Updated: 21 hours ago
Author: Ioanna Chatzidavidou
Publication date: 09.08.2023
What Is Sexist Language?
Sexism is deeply ingrained in society, often hidden in our perceptions and everyday language. Gender stereotypes reinforce biased beliefs, favoring certain traits for women and men. This sexist language, with male-centric terms overshadowing female counterparts, permeates our daily conversations. Words hold the power to shape our reality and attitudes, influencing how we perceive ourselves and others. To promote diversity and equality, it's crucial to recognize and consciously choose inclusive language. By doing so, we can use words as a potent tool to shape perceptions of gender and foster a respectful and inclusive environment.
The 3 Types of Languages
Gender plays a significant role in various languages. According to linguists, languages can be categorized into three groups, depending on how they handle gender. These include grammatical gender, natural gender, and genderless languages.
Grammatical gender languages
In these languages, every noun is assigned a grammatical gender (masculine or feminine) and accompanying adjectives must match this gender. For instance, "большая кухня" (a big kitchen) is feminine in Russian because "кухня" (kitchen) is feminine, and "большая" (big) must also be feminine.
For example, languages like Spanish, French, German, Portuguese, Hindi, and most Slavic languages fall into this category. Gendered languages pose the greatest challenge for using gender-inclusive language since they rigidly assign gender to nouns. So, being mindful of these language differences and striving for gender-inclusive communication is crucial for challenging traditional gender norms.
On the other hand, genderless languages do not assign gender to pronouns. As an illustration, the pronoun "siya" (she/her, he/him, they/them) is applicable to individuals of any gender. Correspondingly, the word "anak" (child) can also be used for both sons and daughters. In particular, genderless languages include Japanese, Armenian, Georgian, Turkish, Hungarian, Tagalog, and Finnish.
Moreover, it is important to understand that genderless languages are not necessarily gender-neutral or gender-inclusive. Though, they do present an easier opportunity for using gender-inclusive language. This is because genderless languages offer fewer chances to perpetuate gender-related stereotypes.
Natural gender languages
Natural gender languages like English, pronouns like "she/her" and "he/him" refer to the gender of the actual individual. On the contrary, most other nouns are not categorized for gender. However, certain English nouns, such as actor/actress, are related to natural gender.
Gender equality issues in language translation
Gender Translation Dilemmas: Balancing Sensitivity and Accuracy
Navigating gendered language and the intricacies of gender translation can be quite challenging. How do you express gender-specific nouns in a language that lacks them? Or how do you manage languages that have more than three genders? Without a doubt, translating between genderless or gender-neutral languages and gendered languages presents significant challenges. For this reason, the translator must carefully consider linguistic and cultural nuances to ensure the translation is not offensive in the target language.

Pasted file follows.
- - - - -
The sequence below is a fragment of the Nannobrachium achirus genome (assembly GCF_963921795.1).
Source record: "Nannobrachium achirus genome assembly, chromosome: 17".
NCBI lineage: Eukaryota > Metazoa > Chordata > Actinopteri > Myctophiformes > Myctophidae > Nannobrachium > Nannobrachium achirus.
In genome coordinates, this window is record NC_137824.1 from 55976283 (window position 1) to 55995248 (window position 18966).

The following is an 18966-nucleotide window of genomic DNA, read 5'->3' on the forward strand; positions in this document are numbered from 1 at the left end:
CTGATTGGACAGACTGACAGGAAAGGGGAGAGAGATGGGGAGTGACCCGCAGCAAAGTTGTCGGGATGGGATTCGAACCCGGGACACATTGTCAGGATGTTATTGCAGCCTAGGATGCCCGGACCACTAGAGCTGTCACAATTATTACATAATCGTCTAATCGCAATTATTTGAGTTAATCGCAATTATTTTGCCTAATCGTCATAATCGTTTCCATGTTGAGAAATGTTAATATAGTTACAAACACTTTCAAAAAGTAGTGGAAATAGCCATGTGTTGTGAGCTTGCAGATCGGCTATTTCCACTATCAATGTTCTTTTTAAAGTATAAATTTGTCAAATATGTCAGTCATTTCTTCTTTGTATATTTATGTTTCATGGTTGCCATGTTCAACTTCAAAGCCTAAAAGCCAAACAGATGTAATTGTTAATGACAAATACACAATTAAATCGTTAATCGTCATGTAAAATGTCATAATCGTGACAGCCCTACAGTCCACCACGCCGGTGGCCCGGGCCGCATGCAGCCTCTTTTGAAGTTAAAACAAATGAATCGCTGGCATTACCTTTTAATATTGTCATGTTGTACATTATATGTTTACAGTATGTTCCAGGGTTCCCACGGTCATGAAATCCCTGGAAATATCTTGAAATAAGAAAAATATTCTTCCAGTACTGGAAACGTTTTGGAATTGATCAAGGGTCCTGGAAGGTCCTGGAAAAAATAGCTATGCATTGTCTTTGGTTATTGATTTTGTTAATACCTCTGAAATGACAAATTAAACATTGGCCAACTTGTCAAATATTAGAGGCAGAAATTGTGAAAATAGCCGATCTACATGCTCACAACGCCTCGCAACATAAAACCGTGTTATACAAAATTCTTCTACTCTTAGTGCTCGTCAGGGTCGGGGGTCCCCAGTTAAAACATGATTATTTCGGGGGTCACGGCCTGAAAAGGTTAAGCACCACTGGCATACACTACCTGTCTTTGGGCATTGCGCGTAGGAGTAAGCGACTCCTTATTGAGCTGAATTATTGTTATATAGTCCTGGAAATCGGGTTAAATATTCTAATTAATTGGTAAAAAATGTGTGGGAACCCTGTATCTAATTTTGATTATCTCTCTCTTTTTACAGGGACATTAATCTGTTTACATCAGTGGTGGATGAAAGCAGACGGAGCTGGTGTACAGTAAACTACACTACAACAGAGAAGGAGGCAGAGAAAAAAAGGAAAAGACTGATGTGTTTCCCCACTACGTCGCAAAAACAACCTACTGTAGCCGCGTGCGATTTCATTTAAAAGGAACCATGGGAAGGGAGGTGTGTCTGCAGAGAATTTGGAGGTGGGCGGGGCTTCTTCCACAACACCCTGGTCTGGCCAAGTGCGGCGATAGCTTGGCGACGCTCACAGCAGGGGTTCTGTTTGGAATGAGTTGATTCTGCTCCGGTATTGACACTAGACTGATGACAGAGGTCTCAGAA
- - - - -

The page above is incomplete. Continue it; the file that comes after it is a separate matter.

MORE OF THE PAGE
Language of Respect: Advancing Gender-Inclusive Communication
Embracing gender-inclusive language is a powerful way to make diverse groups feel welcome and acknowledged. Furthermore, using gender-neutral terms demonstrates respect for all genders. For instance, instead of saying "ladies and gentlemen" in a speech, opt for "everybody" to encompass people of all genders, including transgender individuals.
Breaking Down Male Dominance: Uncovering Androcentric Linguistic Patterns
When examining different languages, we can easily observe their androcentric nature, which tends to focus on males and marginalize women. Specific genders are often assigned to particular roles, exemplified by the biased use of language favoring one sex for gender-neutral concepts. For instance, in the example of a gender-neutral subject like "a doctor," a masculine pronoun ("his patients") is often employed. An illustration of this bias can be seen in sentences like "Mothers should accompany the child" rather than using the gender-neutral "Parents should accompany the child."
Gender Bias in Word Order: Androcentrism and its Impact on Language
It's not solely individual words that generate gender bias. Word order also contributes significantly to the issue. In cultures with an androcentric focus, men are habitually mentioned before women, evident in phrases like "husband and wife," or "boys and girls." This can be discouraging for women and perpetuates the notion of male superiority or priority.
The Advantages of English and Challenges in Gendered Languages
Translating technical documentation poses an additional challenge, especially when it comes to gender-inclusive language. Translators must be mindful that not every language readily accommodates a gender-inclusive version. Beyond a doubt, it requires proper information, awareness of the issue, talent, and inventiveness to find appropriate solutions.
Indeed, English, being a genderless language without grammatical genders, offers an advantage. As an example, the word ''teacher'' can apply to any gender. In contrast, in gendered languages like German, nouns carry distinct gender markings, evident in terms like "Lehrer/Lehrerin" in German. In such cases, translators may need to rephrase sentences creatively to avoid using gender-specific terms altogether and ensure a smooth and inclusive translation.
The Influence of Grammatical Gender on Our Perception